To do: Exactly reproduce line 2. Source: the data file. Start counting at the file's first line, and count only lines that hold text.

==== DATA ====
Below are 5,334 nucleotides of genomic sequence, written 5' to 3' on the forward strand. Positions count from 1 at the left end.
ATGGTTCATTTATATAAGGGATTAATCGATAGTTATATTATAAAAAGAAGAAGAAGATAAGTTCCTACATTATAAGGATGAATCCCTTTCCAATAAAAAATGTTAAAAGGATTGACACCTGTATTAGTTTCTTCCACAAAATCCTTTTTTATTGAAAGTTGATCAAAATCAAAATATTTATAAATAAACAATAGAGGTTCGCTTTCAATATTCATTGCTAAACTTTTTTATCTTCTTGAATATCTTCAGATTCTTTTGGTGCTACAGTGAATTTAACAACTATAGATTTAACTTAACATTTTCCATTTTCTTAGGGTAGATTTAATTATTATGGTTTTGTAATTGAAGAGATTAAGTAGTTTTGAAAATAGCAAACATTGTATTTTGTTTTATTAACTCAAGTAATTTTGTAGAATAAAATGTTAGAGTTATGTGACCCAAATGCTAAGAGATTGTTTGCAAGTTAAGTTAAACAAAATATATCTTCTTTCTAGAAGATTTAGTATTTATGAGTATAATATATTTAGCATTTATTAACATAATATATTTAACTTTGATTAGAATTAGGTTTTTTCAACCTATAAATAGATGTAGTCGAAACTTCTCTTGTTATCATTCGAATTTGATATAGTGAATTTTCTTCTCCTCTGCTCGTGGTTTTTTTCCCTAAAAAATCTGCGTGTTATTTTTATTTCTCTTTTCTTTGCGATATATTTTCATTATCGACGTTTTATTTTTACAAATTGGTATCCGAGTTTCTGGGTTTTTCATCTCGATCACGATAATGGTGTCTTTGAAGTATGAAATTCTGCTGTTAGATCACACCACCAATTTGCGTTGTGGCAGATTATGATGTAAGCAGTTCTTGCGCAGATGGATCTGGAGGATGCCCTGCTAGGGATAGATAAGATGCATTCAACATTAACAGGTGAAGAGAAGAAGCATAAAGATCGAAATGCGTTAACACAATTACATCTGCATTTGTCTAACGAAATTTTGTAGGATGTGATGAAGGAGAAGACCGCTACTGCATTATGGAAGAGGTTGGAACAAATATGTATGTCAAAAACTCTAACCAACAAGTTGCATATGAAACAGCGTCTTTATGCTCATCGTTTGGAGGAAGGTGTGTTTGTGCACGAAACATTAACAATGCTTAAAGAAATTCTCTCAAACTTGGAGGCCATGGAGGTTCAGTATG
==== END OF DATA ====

ATGGTTCATTTATATAAGGGATTAATCGATAGTTATATTATAAAAAGAAGAAGAAGATAAGTTCCTACATTATAAGGATGAATCCCTTTCCAATAAAAAATGTTAAAAGGATTGACACCTGTATTAGTTTCTTCCACAAAATCCTTTTTTATTGAAAGTTGATCAAAATCAAAATATTTATAAATAAACAATAGAGGTTCGCTTTCAATATTCATTGCTAAACTTTTTTATCTTCTTGAATATCTTCAGATTCTTTTGGTGCTACAGTGAATTTAACAACTATAGATTTAACTTAACATTTTCCATTTTCTTAGGGTAGATTTAATTATTATGGTTTTGTAATTGAAGAGATTAAGTAGTTTTGAAAATAGCAAACATTGTATTTTGTTTTATTAACTCAAGTAATTTTGTAGAATAAAATGTTAGAGTTATGTGACCCAAATGCTAAGAGATTGTTTGCAAGTTAAGTTAAACAAAATATATCTTCTTTCTAGAAGATTTAGTATTTATGAGTATAATATATTTAGCATTTATTAACATAATATATTTAACTTTGATTAGAATTAGGTTTTTTCAACCTATAAATAGATGTAGTCGAAACTTCTCTTGTTATCATTCGAATTTGATATAGTGAATTTTCTTCTCCTCTGCTCGTGGTTTTTTTCCCTAAAAAATCTGCGTGTTATTTTTATTTCTCTTTTCTTTGCGATATATTTTCATTATCGACGTTTTATTTTTACAAATTGGTATCCGAGTTTCTGGGTTTTTCATCTCGATCACGATAATGGTGTCTTTGAAGTATGAAATTCTGCTGTTAGATCACACCACCAATTTGCGTTGTGGCAGATTATGATGTAAGCAGTTCTTGCGCAGATGGATCTGGAGGATGCCCTGCTAGGGATAGATAAGATGCATTCAACATTAACAGGTGAAGAGAAGAAGCATAAAGATCGAAATGCGTTAACACAATTACATCTGCATTTGTCTAACGAAATTTTGTAGGATGTGATGAAGGAGAAGACCGCTACTGCATTATGGAAGAGGTTGGAACAAATATGTATGTCAAAAACTCTAACCAACAAGTTGCATATGAAACAGCGTCTTTATGCTCATCGTTTGGAGGAAGGTGTGTTTGTGCACGAAACATTAACAATGCTTAAAGAAATTCTCTCAAACTTGGAGGCCATGGAGGTTCAGTATG